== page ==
Narrow Results Clear All
- Communication Improvement 3
- Culture of Safety 2
- Education and Training 3
- Error Reporting and Analysis
- Human Factors Engineering 6
- Legal and Policy Approaches 6
- Logistical Approaches 2
- Quality Improvement Strategies 5
- Specialization of Care 4
- Clinical Information Systems 8
- Diagnostic Errors 3
- Discontinuities, Gaps, and Hand-Off Problems 2
- Fatigue and Sleep Deprivation 1
- Identification Errors 2
- Medical Complications
- Medication Safety 10
- Psychological and Social Complications 1
- Surgical Complications 4
- Transfusion Complications 1
Search results for ""
Perspectives on Safety > Perspective
with commentary by Ashish K. Jha, MD, MPH, The Transformation of Patient Safety at the VA, September 2006
Five years after the landmark Crossing the Quality Chasm report by the Institute of Medicine (IOM), the quality and safety of health care in the United States remains far from ideal.(1) It is easy to feel pessimistic. Can health care organizations really...
Journal Article > Study
Shaw R, Drever F, Hughes H, Osborn S, Williams S. Qual Saf Health Care. 2005;14:279-283.
This study evaluated the utility of a voluntary reporting system from several National Health Service trusts. Investigators collected, categorized, and analyzed anonymized data from nearly 29,000 incidents, with the largest proportion related to falls. Discussion includes detailed presentation of the frequency of events, their location of occurrence, and the low rate of incidents associated with a catastrophic outcome. The authors conclude that this type of reporting system can provide useful information on a national level but requires the development of information technology systems to support the efforts.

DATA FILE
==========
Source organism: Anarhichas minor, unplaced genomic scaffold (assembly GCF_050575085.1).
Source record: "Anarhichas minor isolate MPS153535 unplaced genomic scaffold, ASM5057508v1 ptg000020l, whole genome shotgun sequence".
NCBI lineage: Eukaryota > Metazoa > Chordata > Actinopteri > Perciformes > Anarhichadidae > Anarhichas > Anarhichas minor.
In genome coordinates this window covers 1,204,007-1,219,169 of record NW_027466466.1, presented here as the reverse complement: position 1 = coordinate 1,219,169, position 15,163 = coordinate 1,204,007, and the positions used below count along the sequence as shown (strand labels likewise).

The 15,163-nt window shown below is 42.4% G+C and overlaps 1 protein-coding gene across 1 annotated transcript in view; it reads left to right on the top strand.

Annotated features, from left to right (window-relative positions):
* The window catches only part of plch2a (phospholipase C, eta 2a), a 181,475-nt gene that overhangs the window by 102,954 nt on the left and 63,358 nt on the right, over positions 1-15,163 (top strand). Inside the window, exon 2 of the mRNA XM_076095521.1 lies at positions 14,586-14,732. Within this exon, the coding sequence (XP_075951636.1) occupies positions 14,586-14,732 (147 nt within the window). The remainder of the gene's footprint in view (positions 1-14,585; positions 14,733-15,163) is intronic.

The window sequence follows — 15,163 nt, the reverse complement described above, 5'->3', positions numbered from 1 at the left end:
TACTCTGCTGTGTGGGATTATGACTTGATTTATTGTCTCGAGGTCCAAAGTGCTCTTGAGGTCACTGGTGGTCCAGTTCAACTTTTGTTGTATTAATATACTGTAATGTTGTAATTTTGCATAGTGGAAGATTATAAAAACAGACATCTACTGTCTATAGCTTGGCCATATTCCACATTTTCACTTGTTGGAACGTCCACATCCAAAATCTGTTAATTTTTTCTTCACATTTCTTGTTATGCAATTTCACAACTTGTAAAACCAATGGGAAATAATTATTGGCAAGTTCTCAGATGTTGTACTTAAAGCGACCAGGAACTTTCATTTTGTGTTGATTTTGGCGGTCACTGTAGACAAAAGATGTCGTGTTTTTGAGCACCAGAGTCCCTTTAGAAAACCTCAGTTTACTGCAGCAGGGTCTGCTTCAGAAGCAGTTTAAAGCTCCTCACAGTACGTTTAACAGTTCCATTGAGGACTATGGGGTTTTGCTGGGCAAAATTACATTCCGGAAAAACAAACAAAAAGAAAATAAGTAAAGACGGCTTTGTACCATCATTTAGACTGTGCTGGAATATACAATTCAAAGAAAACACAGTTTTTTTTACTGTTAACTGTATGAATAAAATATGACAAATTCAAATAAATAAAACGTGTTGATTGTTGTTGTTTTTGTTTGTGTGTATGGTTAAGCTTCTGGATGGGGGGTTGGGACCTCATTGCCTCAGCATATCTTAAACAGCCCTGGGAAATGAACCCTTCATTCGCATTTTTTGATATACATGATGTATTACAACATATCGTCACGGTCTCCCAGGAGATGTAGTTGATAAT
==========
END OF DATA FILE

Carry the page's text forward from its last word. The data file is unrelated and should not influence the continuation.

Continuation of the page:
Journal Article > Study
Milch CE, Salem DN, Pauker SG, Lundquist TG, Kumar S, Chen J. J Gen Intern Med. 2006;21:165-170.
This descriptive study analyzed nearly 100,000 reports from 26 acute care hospitals with investigators discovering wide variations in reporting rates across sites. The most common classification included medication-related events, and more than half of all events affected a patient before being caught. The authors report that nurses were the most frequent users of the electronic reporting systems, whereas physicians accounted for an overwhelming minority. A past study found similar underuse of reporting systems by physicians and recommended alternative methods for capturing physician-based information about adverse events.
Newsweek. October 16, 2006:44-68, 72.
This "Health for Life" series features 10 case studies about patient safety and quality improvement efforts as well as several short articles on safety-related topics such as disclosure and computerizing medical care.
Inspiring Ideas and Celebrating Successes: A Guidebook to Leading Patient Safety Practices in Ontario Hospitals.
OHA Patient Safety Support Service. Toronto, Ontario, Canada: Ontario Hospital Association; 2006.
This report shares successful patient safety strategies employed in Ontario hospitals to address medication safety, patient incident management, infection issues, and administrative process improvements.
Journal Article > Review
Hwang RW, Herndon JH. Clin Orthop Relat Res. 2007;457:21-34.
The authors discuss the financial incentives of improving patient outcomes as the business case for patient safety.
Carter M. Seattle Times. March 9, 2007:A1.
This article investigates and reports on the prevalence of medical errors in a county jail system in Washington.
Special or Theme Issue